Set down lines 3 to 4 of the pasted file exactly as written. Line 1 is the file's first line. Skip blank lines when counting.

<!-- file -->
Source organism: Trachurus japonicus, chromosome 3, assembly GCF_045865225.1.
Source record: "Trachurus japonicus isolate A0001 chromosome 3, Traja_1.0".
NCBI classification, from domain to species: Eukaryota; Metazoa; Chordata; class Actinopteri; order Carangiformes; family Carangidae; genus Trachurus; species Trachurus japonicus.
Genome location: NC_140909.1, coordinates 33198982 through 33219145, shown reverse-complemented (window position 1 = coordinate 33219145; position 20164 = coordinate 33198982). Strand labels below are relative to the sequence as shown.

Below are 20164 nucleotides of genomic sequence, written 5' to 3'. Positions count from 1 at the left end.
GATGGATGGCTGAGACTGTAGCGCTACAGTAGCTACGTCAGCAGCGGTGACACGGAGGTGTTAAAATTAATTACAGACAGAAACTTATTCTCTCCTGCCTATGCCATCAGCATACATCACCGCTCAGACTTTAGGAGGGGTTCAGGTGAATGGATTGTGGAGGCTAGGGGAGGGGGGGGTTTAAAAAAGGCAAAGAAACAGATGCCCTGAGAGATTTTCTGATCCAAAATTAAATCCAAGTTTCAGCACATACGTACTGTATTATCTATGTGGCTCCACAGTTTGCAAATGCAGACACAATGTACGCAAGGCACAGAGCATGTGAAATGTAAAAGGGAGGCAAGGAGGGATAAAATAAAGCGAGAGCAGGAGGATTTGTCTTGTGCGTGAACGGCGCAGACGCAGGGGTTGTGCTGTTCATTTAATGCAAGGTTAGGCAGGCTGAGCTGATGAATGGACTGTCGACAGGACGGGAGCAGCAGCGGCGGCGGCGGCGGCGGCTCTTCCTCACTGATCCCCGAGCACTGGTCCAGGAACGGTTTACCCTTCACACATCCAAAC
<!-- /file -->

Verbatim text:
NCBI classification, from domain to species: Eukaryota; Metazoa; Chordata; class Actinopteri; order Carangiformes; family Carangidae; genus Trachurus; species Trachurus japonicus.
Genome location: NC_140909.1, coordinates 33198982 through 33219145, shown reverse-complemented (window position 1 = coordinate 33219145; position 20164 = coordinate 33198982). Strand labels below are relative to the sequence as shown.